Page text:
The long road to recovery one year on from the earthquake and tsunami

Published: 8 March 2012 16:16 CET

By Francis Markus

One year after Japan’s worst recorded natural disaster, the area hit by the March 11, 2011 earthquake and tsunami is showing clear signs of recovery. The tsunami caused devastation along a 700km stretch of coastline on the north east of Japan’s Honshu Island. Now, almost 70 per cent of the estimated 22 million tons of debris has been painstakingly cleared, electricity and communications have been restored and local businesses are slowly re-establishing themselves.

But progress in the hardest-hit towns is slow. Large scale rebuilding of permanent homes has yet to begin, and survivors are anxious about the lack of clear reconstruction plans, particularly those families who were evacuated following the Fukushima nuclear accident who are also anxious about the possible long-term health effects of the disaster.

The Japanese Red Cross Society, which deployed nearly 900 medical teams and hundreds of psychosocial workers to support the relief operation, is now focused on addressing the needs of more than 300,000 people living in temporary accommodation.

“We are doing our utmost to make people comfortable, even though the conditions are cramped and cold in winter. We are also helping to prevent many elderly survivors from falling into emotional isolation and physical inactivity,” said Tadateru Konoe, President of both the Japanese Red Cross Society and the International Federation of Red Cross and Red Crescent Societies (IFRC).

The Red Cross has provided more than 125,000 families in temporary housing with a set of six electrical appliances – including a rice cooker, hot water dispenser, microwave and electric heaters – have been distributed to many of the most vulnerable to help them stay warm amid sub-zero winter temperatures. Thousands of these items were provided by ECHO, the humanitarian arm of the European Union.

Psychosocial teams have shifted their focus away from the evacuation centres – now virtually empty – to temporary housing settlements where they organise activities, such as tea parties and massage sessions for elderly residents.

“People have lost not only their homes, but also their jobs,” Sachiko Abe, a Red Cross psychosocial coordinator in Iwate Prefecture, said. “What they have lost is so great that it’s difficult for them to comes to terms with it and move forward; so I feel they really need psychosocial support.”

Dr Toshiharu Makishima has been one of the leading pioneers of psychosocial support ever since, as a Red Cross surgeon, he witnessed the emotional needs of refugees fleeing the genocidal violence in Rwanda in 1994. He said: “The number of people attending these sessions has increased, showing that they are becoming more sustainable and the residents themselves are reaching out to those most in need.”

In Fukushima Prefecture, conflicting information about the long-term health impact of the nuclear accident at the Fukushima Daiichi nuclear plant, are adding to a sense of confusion and anxiety.

One prominent Japanese doctor, who worked in Belarus in the aftermath of the Chernobyl nuclear disaster, has advised that pregnant women and young children would be best advised to evacuate from large swathes of the prefecture, including Fukushima City. But a senior physician in the city of Nagasaki has said he believes the current radiation levels are not a cause for serious concern.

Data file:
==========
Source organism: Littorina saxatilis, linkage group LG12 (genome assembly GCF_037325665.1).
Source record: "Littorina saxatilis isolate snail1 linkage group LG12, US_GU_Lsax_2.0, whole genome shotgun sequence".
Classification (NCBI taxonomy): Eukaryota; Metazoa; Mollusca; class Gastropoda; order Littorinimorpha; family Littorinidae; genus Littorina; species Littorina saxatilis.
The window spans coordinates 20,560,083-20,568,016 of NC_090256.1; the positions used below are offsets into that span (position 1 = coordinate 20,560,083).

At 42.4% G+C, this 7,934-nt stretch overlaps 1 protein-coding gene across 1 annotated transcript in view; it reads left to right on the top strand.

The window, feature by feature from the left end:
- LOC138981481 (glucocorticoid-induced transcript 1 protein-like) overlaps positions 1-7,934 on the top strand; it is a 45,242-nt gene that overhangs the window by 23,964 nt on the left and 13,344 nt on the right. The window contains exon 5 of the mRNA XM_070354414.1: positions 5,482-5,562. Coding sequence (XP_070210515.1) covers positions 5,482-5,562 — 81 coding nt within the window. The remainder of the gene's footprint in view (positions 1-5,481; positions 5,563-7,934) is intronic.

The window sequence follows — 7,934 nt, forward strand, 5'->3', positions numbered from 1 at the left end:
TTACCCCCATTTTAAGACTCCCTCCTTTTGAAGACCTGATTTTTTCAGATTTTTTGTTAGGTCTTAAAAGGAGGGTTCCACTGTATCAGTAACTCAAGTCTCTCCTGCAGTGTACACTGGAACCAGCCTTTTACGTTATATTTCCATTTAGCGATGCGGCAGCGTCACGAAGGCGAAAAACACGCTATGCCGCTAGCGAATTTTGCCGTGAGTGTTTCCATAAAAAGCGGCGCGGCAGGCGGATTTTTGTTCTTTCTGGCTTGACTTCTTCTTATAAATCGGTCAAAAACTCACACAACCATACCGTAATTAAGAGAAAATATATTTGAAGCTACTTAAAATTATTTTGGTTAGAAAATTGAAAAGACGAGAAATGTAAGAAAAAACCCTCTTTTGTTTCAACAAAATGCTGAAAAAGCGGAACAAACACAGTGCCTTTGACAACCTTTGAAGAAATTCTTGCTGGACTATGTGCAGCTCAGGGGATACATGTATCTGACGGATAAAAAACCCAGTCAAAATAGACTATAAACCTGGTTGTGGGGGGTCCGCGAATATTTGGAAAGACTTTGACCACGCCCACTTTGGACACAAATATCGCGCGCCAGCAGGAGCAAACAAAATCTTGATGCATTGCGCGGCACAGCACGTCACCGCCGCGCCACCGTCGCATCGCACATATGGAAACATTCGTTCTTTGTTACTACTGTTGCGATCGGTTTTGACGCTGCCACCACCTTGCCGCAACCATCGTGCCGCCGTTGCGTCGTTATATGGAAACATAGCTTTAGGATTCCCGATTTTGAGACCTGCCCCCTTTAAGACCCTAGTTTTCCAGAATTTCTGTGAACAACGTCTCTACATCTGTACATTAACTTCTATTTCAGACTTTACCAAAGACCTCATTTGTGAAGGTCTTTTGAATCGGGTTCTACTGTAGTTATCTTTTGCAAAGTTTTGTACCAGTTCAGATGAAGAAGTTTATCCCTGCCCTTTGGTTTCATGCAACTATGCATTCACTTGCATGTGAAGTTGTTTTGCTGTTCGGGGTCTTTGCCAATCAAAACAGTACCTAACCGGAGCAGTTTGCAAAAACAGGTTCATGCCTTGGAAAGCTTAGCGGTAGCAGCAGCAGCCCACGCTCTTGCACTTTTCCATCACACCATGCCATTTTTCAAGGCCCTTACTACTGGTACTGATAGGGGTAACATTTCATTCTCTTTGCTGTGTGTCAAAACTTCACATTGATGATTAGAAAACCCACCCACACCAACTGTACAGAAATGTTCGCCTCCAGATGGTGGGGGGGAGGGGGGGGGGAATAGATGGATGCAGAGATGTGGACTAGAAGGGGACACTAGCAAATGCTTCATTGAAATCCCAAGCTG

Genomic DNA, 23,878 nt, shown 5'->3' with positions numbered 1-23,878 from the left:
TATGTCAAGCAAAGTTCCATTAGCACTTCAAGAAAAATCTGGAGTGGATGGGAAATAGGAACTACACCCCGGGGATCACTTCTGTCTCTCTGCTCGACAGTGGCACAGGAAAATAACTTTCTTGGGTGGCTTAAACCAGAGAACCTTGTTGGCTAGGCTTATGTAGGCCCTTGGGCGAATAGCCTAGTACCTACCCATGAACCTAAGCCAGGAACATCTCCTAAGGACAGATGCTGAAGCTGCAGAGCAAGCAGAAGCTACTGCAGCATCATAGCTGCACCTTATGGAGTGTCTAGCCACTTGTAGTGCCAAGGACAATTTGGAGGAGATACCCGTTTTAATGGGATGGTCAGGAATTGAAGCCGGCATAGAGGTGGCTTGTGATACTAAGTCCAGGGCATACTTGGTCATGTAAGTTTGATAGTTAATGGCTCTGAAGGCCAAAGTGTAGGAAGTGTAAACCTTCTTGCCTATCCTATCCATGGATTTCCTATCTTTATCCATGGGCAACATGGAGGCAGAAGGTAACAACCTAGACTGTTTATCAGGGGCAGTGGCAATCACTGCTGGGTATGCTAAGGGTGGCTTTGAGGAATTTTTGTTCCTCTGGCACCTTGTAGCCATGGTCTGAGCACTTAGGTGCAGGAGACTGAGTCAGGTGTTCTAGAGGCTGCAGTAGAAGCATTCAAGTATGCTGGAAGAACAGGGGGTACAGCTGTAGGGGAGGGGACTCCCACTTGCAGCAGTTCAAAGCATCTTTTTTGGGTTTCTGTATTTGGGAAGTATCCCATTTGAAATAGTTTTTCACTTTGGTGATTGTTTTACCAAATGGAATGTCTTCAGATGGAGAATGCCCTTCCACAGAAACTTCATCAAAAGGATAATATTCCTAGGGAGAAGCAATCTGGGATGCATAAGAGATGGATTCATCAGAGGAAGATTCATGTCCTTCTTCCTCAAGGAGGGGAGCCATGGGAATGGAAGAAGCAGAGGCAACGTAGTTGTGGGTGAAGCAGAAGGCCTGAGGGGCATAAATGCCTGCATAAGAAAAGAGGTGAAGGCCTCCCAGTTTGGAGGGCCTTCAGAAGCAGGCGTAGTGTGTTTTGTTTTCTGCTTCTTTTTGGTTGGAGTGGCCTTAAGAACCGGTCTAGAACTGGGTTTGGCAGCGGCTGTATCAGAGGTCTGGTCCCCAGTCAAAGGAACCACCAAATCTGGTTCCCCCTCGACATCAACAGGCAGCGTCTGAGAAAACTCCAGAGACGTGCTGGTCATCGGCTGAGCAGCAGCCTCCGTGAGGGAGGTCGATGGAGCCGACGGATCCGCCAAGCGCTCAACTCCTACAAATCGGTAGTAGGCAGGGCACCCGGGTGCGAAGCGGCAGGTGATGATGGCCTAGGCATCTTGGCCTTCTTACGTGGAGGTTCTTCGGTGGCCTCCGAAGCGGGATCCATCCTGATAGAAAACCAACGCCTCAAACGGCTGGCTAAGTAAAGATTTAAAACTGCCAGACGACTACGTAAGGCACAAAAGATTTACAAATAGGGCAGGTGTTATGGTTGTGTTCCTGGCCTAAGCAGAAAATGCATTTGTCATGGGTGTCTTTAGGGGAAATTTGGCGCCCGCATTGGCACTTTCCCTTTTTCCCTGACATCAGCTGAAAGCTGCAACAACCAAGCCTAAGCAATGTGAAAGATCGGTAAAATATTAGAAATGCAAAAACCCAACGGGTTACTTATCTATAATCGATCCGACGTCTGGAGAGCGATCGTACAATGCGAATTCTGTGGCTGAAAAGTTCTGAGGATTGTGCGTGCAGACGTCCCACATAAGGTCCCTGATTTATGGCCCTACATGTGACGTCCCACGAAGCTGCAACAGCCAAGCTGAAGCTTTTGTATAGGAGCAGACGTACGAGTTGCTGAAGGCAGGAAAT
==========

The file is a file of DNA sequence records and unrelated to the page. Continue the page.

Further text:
In the face of this, Hisao Ohta, chairman of the Fukushima Red Cross Chapter said that it was up to each individual to decide what they feel safe with. “One person might decide that they feel better living with their family even with a higher level of radiation and they will be fine, whereas another person may feel unsafe and decide to move, but they may still not feel right,” he said.

What that means in practice is that wellness is made up of both physical and psychological factors.

That’s very much the thinking behind the decision to set up the Smile Park project, an indoor playground aimed at the many children in Fukushima whose families don’t feel it’s safe for them to play out of doors.

“Today I feel very grateful to the Red Cross for creating an indoor play area like this; my two kids look very happy, and they don’t want to go home,” says one mother, Tamami Morino. “We initially registered them for two hours, and then extended their stay for four hours.”

It’s clear that the Red Cross will need to play a continuing role in supporting the needs of communities into the future. Also central to the National Society’s response is the conviction that people must have more information and be better prepared for eventualities like this.

In May, the IFRC together with the Japanese Red Cross Society will host an international conference in Japan. President Konoe said it will provide an opportunity to think about the way such crises are dealt with in the future. “We are taking the lead in getting our international partners together to draw up new guidelines on nuclear accident preparedness.”

Global donations have allowed the Red Cross to make a real difference in helping survivors of the tsunami to regain their resilience. International funding includes a generous donation of 40 billion yen (465 million CHF/385 million EUR/505 million USD) from the government of Kuwait, targetted at the three worst-hit prefectures. 

More than 53 billion yen (637 million CHF/528 million EUR/693 Million USD) has been donated through national Red Cross Red Crescent societies worldwide. These funds are helping to make residents in temporary housing more comfortable, as well as supporting the most vulnerable, such as the elderly and children. They are also going towards the construction of temporary hospitals and clinics.